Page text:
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Virtue and Democracy

During the formative years of modern democracies, much concern was expressed about giving popular vote and voice to common people, how the masses would greedily respond, and how their demands would impact freedom. In the United States, the franchise was at first limited to land owners, to keep poor people out.
    The French Revolution served as a frightful example of what could happen. The monarchy was overthrown by mobs of angry people. Aristocrats were executed by the thousands. Ambitious people came into power. In the name of freedom, terror ruled the land and freedom was lost.
    This raised frightened conservatives in England and their more liberal cousins in the United States. England wanted to prevent revolution from happening within its borders in order to retain what they had. Americans still wanted to create a free republic, but one that would avoid the upheavals in France.
    The concerns went something like this. The aristocracy was seen as the bastion of virtue in a land of unsophisticated commoners. They were land owners, invested in making sure the nation moved forward on an even course. It was not so much that gentlemen could do no wrong, but that they did respond to the responsibilities of their caste. Who would do that if commoners were in charge? The gentry were educated, courteous, self-controlled. Their wealth and status bred competence and reliability. They were invested in maintaining the status quo, and could therefore be trusted with power.
    Commoners, it was feared, would seek to elevate themselves by whatever means possible. They would want comfort and equality, but would lower the criteria of equality so that they could fit in. Much would be lost. They would take from one group and give to the well-being of the majority, which would obliterate the idea of freedom.
    In other words, and it would be articulated this way, people in a true democracy would become tyrannical and oppressive, more so than a dictator of privilege. The majority's capricious will would replace virtue and intelligence. In a sense they feared the dangers of Marxism before Carl Marx ever wrote them. They felt that monarchies worked far better than popular rule ever could, maintaining steady traditions and rigid class distinctions that kept everyone in place.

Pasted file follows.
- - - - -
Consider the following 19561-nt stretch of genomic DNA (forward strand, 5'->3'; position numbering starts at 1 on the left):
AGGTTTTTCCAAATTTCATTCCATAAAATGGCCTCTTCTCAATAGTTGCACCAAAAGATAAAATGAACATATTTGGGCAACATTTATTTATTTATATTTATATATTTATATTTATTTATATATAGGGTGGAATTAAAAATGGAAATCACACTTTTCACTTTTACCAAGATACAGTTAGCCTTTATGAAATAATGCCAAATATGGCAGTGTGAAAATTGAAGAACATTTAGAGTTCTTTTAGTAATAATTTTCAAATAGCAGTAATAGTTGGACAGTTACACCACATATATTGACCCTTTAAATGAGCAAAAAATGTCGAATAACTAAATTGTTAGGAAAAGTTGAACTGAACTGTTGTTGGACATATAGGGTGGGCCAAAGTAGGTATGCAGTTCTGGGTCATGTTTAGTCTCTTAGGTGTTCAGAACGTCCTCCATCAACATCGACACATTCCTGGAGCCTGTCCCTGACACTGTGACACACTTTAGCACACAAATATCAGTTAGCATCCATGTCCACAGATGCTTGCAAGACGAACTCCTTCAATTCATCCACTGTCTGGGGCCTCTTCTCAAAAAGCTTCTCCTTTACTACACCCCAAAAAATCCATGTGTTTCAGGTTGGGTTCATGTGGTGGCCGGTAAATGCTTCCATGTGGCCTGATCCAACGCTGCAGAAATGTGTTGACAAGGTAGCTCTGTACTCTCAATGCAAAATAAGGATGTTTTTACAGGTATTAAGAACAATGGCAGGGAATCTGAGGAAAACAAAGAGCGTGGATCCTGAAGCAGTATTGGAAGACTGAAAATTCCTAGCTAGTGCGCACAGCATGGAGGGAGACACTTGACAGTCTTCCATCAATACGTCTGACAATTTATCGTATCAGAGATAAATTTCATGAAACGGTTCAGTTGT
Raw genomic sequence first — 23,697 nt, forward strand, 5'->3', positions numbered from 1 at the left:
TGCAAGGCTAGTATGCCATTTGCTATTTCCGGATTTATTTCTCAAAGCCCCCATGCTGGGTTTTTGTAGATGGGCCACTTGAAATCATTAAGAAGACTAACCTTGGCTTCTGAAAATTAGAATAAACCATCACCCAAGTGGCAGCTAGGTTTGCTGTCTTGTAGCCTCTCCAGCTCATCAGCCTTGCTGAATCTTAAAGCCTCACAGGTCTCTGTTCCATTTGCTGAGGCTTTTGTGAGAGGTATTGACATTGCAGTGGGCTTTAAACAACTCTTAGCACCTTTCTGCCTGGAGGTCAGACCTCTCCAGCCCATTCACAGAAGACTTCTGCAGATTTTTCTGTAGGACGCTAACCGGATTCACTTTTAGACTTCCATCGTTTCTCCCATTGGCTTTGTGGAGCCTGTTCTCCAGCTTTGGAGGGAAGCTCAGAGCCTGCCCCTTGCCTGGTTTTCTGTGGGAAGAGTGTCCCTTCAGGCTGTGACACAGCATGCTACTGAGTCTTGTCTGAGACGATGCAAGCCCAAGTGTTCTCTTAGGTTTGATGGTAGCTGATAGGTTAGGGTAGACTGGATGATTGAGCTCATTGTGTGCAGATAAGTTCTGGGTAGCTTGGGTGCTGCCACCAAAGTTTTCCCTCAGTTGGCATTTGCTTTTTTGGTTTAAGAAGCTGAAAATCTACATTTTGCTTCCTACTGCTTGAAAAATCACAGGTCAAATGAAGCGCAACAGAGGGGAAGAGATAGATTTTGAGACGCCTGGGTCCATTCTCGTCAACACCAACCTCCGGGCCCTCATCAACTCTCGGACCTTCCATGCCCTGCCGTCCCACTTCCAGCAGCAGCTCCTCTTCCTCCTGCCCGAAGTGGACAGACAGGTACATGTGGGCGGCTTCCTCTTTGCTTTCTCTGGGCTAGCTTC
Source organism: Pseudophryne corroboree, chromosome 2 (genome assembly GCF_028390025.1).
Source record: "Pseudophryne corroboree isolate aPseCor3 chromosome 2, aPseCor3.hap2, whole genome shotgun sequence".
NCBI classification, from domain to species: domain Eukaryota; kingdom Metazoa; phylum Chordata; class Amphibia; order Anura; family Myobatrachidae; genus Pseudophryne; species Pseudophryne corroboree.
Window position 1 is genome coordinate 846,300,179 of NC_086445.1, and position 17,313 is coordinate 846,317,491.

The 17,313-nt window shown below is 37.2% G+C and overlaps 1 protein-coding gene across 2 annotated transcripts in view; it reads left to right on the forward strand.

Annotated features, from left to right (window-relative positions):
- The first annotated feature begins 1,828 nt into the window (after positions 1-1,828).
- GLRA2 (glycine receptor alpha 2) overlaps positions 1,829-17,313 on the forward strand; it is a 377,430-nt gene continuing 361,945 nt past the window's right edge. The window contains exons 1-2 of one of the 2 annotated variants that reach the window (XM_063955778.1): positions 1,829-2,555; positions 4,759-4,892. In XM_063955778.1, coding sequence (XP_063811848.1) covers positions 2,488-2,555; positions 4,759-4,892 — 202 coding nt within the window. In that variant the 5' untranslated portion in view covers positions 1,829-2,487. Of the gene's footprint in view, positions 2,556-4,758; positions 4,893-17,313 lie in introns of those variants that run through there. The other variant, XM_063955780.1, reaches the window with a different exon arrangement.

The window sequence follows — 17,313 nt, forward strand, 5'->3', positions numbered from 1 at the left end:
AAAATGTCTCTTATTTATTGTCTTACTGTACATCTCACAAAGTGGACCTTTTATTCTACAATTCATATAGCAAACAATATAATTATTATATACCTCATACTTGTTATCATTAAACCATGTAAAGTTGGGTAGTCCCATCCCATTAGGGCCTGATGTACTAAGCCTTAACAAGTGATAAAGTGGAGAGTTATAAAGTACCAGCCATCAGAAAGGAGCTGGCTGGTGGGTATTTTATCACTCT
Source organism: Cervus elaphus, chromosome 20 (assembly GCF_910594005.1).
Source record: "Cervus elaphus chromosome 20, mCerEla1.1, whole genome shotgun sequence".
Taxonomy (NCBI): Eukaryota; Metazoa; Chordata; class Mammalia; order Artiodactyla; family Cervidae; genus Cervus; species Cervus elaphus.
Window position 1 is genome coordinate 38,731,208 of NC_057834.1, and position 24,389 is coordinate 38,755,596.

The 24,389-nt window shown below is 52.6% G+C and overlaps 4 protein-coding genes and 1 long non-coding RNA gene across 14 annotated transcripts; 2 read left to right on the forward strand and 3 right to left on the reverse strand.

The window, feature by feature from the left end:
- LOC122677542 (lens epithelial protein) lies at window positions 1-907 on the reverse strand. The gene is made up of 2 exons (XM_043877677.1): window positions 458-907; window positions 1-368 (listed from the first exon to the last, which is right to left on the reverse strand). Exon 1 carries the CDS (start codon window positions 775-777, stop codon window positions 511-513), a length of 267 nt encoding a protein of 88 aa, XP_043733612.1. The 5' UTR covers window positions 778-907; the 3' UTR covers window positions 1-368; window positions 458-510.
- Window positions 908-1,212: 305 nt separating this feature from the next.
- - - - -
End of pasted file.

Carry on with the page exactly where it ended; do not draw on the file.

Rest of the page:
The founders of the United States tried to safeguard against these problems by dividing government into three separate but equal branches. They also believed that the nation was so large, with so many vested interest groups and factions, that a tension would result that would keep things stable. No one group could rise into power without being checked by others. Even with these theoretical safeguards, some suggested making George Washington king for fear of what chaos might follow.
    What does all this have to do with Chivalry-Now?
    It all boils down to a question of virtue and democracy. The founders looked around and saw industrious, hard working, community-minded people, well-read and strongly religious. There seemed little to fear about a threat to personal and public virtue. Nevertheless, they knew they had to safeguard it for the future. The system, along with the hearts and minds of the people, would have to do this. There would be no segregated aristocracy to keep the flame of virtue alive.
    When Thomas Jefferson went to France, he was appalled by the disparity of wealth around him. Ornate palaces where the wealthy lavished in freedom, while peasant barely scraped out a living in their hovels everywhere else.
    He compared this with memories back home, where the house of a wealthy family, while larger perhaps, was still a house among many, and people on the streets dressed pretty much the same. There were no peasants. Wealth was not something ostentatious, oppressive or conspicuous. He believed that the virtues of America would always avoid this disparity.
    John Adams, was not so sure. When he expressed his concerns about safeguarding virtue, this luminary of the revolution was accused of his being a monarchist.